No woman would say that she enjoys the menstrual cycle, but for some women, this time of shifting hormones can be especially difficult. Aside from the bloating, cramping, and general irritability, these hormone fluctuations can bring on menstrual migraines.

These migraines can be especially painful and difficult to treat. Medical professionals are still unsure about the exact causes, but research is slowly bringing about promising new forms of treatment.

A Chemical Reaction?
The hormones of the female body fluctuate constantly, but in a perfectly orchestrated fashion. In particular, estrogen and progesterone levels build throughout the beginning of each menstrual cycle, but those levels fall off drastically when a woman’s period begins. After the period begins, the uterus also releases specialized fatty acids, called prostaglandins, into the bloodstream.

Scientists speculate that these three body chemicals play a distinct role in the onset of menstrual migraines. Some research also says that these female hormones interact with serotonin, an important brain chemical involved in migraines.

Two Courses of Prevention
Preventing menstrual migraines isn’t easy. Each woman has her own unique bodily interactions and hormonal swings. However, studies have shown that menstrual migraines are most likely to hit in the two days before the period starts or during the first three days of the period. With that five-day window in mind, women with predictable cycles can focus their migraine prevention efforts specifically on those days.

These menstrual-specific treatments concentrate on holding estrogen levels steady. For example, if women are interested in taking oral contraceptives, doctors may suggest that they take only active pills for 3-6 months. Forgoing the placebo pills will prevent the falling levels of estrogen and the normal cycle of menstruation. Using specialized estrogen patches (100 mg of Estradiol) provides a similar type of treatment for women who are sensitive to falling hormone levels and menstrual migraines.

For women with irregular menstrual cycles, supplementing estrogen at these specific times might not be possible. In these cases, doctors may recommend a variety of preventative treatments. These medications are typically taken throughout the cycle, with an increased dosage near the time of expected menstruation.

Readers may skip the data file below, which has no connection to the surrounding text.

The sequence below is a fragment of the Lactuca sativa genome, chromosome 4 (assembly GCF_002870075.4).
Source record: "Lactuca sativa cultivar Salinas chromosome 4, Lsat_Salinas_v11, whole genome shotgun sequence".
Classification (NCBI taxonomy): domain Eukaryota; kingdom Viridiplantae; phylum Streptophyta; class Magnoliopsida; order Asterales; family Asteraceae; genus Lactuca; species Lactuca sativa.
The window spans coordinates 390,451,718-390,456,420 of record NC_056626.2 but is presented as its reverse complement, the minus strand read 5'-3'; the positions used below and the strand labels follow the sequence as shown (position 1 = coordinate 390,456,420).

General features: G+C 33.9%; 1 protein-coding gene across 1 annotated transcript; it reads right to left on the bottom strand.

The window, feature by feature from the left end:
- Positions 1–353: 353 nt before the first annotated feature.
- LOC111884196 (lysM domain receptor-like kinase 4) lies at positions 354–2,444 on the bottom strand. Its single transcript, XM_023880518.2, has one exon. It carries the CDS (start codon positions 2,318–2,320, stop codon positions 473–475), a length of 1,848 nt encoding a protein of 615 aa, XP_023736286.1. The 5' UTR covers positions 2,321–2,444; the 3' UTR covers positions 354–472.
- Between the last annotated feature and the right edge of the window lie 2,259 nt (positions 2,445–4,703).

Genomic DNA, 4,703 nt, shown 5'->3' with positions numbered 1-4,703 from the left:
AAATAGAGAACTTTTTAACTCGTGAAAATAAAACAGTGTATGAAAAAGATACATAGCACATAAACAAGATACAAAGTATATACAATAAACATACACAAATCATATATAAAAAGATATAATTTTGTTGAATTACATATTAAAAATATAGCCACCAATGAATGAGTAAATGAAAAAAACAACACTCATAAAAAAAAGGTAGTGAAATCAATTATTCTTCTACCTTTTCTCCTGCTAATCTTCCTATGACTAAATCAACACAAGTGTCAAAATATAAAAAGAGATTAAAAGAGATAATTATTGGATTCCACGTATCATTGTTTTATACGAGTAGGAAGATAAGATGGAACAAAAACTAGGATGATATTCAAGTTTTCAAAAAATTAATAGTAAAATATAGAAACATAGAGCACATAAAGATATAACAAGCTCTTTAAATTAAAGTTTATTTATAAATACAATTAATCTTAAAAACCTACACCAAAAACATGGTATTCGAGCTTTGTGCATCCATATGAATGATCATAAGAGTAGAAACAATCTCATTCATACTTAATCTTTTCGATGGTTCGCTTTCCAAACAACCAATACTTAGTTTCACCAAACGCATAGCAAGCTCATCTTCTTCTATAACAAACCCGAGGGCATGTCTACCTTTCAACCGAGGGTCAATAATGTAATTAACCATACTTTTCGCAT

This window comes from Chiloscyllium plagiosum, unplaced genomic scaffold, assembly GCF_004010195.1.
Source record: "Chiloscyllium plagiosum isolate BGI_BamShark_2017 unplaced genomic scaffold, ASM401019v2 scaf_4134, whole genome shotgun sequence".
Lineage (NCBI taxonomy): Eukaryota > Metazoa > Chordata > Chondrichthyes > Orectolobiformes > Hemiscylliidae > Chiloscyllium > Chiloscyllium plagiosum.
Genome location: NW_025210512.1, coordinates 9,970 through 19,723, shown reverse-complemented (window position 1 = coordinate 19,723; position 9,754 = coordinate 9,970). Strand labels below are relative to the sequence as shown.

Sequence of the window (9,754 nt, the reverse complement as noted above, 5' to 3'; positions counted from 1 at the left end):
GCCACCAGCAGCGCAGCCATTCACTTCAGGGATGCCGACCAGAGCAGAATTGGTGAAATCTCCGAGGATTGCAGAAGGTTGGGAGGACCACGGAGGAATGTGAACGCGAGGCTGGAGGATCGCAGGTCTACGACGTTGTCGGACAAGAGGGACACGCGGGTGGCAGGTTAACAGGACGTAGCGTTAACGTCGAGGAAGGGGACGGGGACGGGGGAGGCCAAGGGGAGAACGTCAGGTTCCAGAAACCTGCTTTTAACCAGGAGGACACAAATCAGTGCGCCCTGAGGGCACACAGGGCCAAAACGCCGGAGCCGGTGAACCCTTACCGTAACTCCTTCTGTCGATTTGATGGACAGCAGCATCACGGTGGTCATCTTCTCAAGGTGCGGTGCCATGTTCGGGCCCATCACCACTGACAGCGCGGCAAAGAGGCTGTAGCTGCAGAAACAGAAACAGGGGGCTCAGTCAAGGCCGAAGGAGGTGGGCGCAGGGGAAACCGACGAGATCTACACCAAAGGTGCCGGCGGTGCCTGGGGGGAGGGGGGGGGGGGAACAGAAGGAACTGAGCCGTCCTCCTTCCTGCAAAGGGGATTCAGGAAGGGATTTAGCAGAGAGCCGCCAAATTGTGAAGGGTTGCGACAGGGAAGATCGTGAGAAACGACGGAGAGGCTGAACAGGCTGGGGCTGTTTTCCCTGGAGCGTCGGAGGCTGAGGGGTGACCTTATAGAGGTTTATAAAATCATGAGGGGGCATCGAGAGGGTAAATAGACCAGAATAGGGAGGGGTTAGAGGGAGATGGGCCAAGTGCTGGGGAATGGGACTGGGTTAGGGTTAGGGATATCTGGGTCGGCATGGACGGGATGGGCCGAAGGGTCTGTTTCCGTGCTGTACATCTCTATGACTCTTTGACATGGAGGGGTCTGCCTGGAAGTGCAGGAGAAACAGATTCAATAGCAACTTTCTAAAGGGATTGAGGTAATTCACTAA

• Triptans – Influence serotonin in order to decrease inflammation and constrict the blood vessels of the brain.
  • Beta blockers – Relax blood vessels.
  • Calcium channel blockers – Relax blood vessels and promote oxygen uptake.
  • Antidepressants – Regulate serotonin levels.

The Role of Magnesium
Magnesium is another potential preventative treatment for menstrual migraines. This mineral is important for both men and women. It works with the muscles, enzymes, and energy sources of the body. Typically, adults have 25 grams of magnesium in their bodies. But, for women suffering from menstrual migraines, that number may be substantially lower.

Some recent studies have shown that magnesium deficiency may play a role in menstrual migraines. Scientific trials have also looked at the effectiveness of supplemental magnesium in migraine prevention. The research is ongoing and doctors usually recommend a 500-600 milligram dose of magnesium every day for at least three months before any benefits can be seen.

Individuals should certainly consult a doctor before taking magnesium supplements. The extra magnesium may interact with antibiotics, muscle relaxants, and blood pressure medications.

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